Say what you like about the last Prince of Persia - at least it was a genuine attempt to take the series somewhere new. Sadly, for every one of us who loved the gorgeous cartoon graphics, the fast-paced, frustration-free platforming, the epic set-pieces, the imaginative storyline, there was some miserable grump who wished Prince of Persia would go back to the way it was.
Well, be careful what you wish for. This new Prince of Persia, released to tie-in with the new Jake Gyllenhaal movie, is a return to the Prince, style and setting of the Sands of Time trilogy, but - in true Arabian Nights fashion - that turns out to be both a blessing and a curse.
As we're feeling nice, let's kick off with the good stuff. Firstly, the old prince is back, and while it's a bit off that he only has a passing resemblance to his earlier self - or indeed Jake Gyllenhaal - the Persian palace setting and the basic gameplay are straight from The Sands of Time guide book. There's none of that vaguely automated platforming the doubters hated from the 2008 reboot, and the controls pick up pretty much where 2005's The Two Thrones left off, with just the odd tweak here and there.
The emphasis is predominantly on wall-running, leaping, pole-swinging, column-climbing and banner knifing acrobatics, with plenty of switch and lever puzzles, mostly involving huge, trundling mechanisms, in for good measure. If you liked this sort of thing in The Sands of Time, the last couple of Tomb Raiders and Uncharted and its sequel, then there's a very good chance you'll like it here. And if you're new to the Prince - maybe drawn in by the movie - then you'll find the basic action very satisfying.
Of course, it wouldn't be Prince of Persia without a little magic. The plot this time revolves around a mythical army of demons imprisoned by the wise King Solomon and foolishly let loose by your elder brother in the defence of his kingdom from aggressors. Luckily help is on hand from some friendly Djinn who imbue you with magic powers. First you'll get the sands of time, enabling you, when things go wrong, to reset your progress to a point before your demise.
Later on you get the ability to solidify water, turning water jets into poles or columns and waterfalls into walls you can climb. Later still you get the ability to restore chunks of scenery to their rightful place. The game makes the most of these abilities, with some thoughtful puzzles that rely on you freezing and unfreezing the H20 in a heartbeat or combine your powers, and these are arguably the freshest element in the game.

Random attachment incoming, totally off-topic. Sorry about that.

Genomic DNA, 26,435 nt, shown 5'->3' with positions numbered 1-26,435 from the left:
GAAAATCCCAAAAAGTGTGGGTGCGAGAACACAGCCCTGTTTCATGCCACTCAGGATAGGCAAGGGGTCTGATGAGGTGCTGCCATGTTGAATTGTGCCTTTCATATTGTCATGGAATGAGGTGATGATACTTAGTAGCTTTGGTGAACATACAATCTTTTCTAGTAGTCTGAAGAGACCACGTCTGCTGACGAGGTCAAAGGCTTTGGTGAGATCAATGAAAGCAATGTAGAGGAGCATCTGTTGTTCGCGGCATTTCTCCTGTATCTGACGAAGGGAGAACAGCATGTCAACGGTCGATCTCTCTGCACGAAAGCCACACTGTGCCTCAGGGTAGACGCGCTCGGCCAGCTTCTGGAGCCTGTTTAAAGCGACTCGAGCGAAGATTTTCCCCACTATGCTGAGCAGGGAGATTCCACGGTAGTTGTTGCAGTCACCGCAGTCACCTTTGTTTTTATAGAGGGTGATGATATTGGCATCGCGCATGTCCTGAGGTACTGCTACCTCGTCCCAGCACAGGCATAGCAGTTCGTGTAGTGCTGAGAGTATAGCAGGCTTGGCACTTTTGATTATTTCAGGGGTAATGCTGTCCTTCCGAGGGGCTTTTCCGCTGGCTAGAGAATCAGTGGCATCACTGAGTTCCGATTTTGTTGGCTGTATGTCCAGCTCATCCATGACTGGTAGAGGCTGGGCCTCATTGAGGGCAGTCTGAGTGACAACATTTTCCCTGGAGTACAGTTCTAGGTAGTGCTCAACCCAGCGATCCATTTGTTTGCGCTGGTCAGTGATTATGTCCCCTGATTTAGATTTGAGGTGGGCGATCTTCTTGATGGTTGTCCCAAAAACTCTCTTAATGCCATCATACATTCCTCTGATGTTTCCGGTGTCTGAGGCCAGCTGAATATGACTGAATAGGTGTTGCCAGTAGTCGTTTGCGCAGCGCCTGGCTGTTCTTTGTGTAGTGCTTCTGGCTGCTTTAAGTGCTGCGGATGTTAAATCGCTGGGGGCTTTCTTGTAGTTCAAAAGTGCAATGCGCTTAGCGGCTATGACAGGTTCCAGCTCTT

Most importantly, The Forgotten Sands hasn't entirely jettisoned the less hardcore approach of the 2008 Prince. The stealth kills of The Two Thrones are nowhere to be found, generous checkpoints combined with time-control make catastrophic failure a rare event, and even the combat - now focused on trashing hordes of dumb monsters rather than single, smart opponents - is easy going. While you have additional and upgradable magical abilities to help you beat back the evil army, you'll find you don't even really need to use them most of the time.
For much of its running time, The Forgotten Sands is a slick, enjoyable romp that's hard to dislike. Ubisoft never stints on production values, either, so it's no surprise to find yourself staring at graphics that give the old Prince's visual style a spectacular HD spin, or hear a sweeping orchestral score fit for a movie.
The problem is the old "seen that, done that" phenomenon. For all its new features, and for all that it boasts glorious HD graphics, it's hard not to feel that you've played this game before, and that last time it had something a little more special up its sleeve. The more the game goes on, the more the grand chambers of the palace blur, the more the fights grow tiresome, and the more you start wishing for some big flourish of imagination.
We suspect this is going to be a bigger issue for those who played the Sands of Time trilogy than it is for any newcomers, but this doesn't really feel as much like Prince of Persia 2010 as it does a reskin of The Sands of Time with the combat tidied up and a few new features bolted on. What's worse, it hasn't got the charm or personality of that first Prince of Persia remake. The storyline has just enough oomph to keep things moving, but this isn't a game that you would have bet on inspiring a Hollywood blockbuster.
In many ways The Forgotten Sands combines great things from both the classic Sands of Time and the 2008 reboot; it's fun, good-looking and plays like the old ones, but has the pace, polish and less hardcore approach of the last Prince of Persia. Sadly, it hasn't got the invention or the magic of either game, making it a decent game for fans of the old games or the new movie, but not a defining new chapter for the series.